Saturday, November 8, 2014

How the World Works: Great People or the People’s History?

I like to read different slants on topics.  I learned that from my father, an elevator operator, who brought home the discarded newspapers of the clients he took to their floors. He brought home the New York Times, the Daily News, the Herald Tribune, the New York Post, and PM. I learned there was a left, right, and centrist view on how the world worked, which included war news, business news, the events of interest to New York City, politics, and World News. I also liked the variety of political cartoons and comic strip pages. Some saw President Roosevelt as First Dictator of the Republic (FDR) and others as a saintly presence who cared for the laboring man and his family.  I enjoy reading books like Howard Zinn’s A People’s History of the United States. I also enjoy reading biographies of Washington, Jefferson, Thomas Paine, Lincoln, Theodore Roosevelt, and Taft.  The historians bring out the human side of names that otherwise just test items on an examination.  Implied in Zinn’s history is that “We the people” are both participants and creators of that history.  We like to single out the few great names (Presidents, financiers, scientists, writers) but their work would have been impossible without the ordinary tinkerers in the arts, mechanics, farming, business, and politics.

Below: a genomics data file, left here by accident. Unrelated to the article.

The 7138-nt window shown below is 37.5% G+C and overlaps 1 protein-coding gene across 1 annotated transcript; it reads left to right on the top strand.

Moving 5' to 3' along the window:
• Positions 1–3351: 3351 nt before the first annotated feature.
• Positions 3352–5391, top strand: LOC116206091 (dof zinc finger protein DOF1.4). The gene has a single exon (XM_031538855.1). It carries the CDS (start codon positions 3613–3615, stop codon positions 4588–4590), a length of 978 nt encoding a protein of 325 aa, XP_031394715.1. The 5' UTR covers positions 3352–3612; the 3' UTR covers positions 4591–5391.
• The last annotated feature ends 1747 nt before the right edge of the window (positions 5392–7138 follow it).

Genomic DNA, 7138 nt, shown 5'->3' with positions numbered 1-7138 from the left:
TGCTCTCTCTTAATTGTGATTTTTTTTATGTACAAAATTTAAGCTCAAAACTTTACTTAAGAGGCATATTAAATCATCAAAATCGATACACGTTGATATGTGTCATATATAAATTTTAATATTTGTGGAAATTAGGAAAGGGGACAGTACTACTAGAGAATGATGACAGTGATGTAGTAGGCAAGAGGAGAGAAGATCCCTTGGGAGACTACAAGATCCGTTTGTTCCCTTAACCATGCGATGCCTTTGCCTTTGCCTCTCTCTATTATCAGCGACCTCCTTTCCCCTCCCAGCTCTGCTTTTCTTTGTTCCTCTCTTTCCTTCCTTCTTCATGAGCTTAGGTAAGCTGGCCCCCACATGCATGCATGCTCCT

I know it is true that every word in this Blog had an individual inventor whose name is mostly unknown to us.  Who first used read, topic, elevator operator, newspaper, comic strip, historian, inventor, or family?   Was it first used in English or did it get translated into English? We could ask that authorship for even simpler words like but, the, a, how, of, in, or that.  We might track down “newspaper” but who first used “the”?  The same is true for the first shirt, underwear, socks, shoes, or hats.  Much of it might be prehistoric. The people’s history of a country or a field of knowledge (like science) brings out the practical people of unknown name who first used the stars to navigate, who figured out how to make fire, who figured out how to harden copper into bronze, and who discovered which herbs were of medicinal value and which were poisonous or inert. The authors of people’s histories also include the stories of who first made bricks or urns or blades from metal instead of from flakes of stone. At the same time, it becomes harder after the industrial revolution for ordinary people to enter science without undergraduate and college coursework and laboratory experience. No amateur could work out the structure of DNA without some knowledge of x-ray diffraction or biochemical familiarity of the nucleic acids and their chemical components. No amateur could work out the function of the mitochondria without some knowledge of how living things oxidize the digested foods we eat to produce energy, carbon dioxide, and water as outcomes of the process.  We still need tinkerers and amateurs to improve the original findings, devices, and theories which are often not quite as accurate as they are claimed to be.  Thousands of papers have been published since 1953 clarifying the mechanism and circumstances for DNA replication, structure, and function.  Biographies and histories of fields of knowledge and the arts give us a richer insight into many of the wonderful accomplishments of civilization.  It is not an either/or choice.  Read both. They enrich our understanding of how civilization works. 

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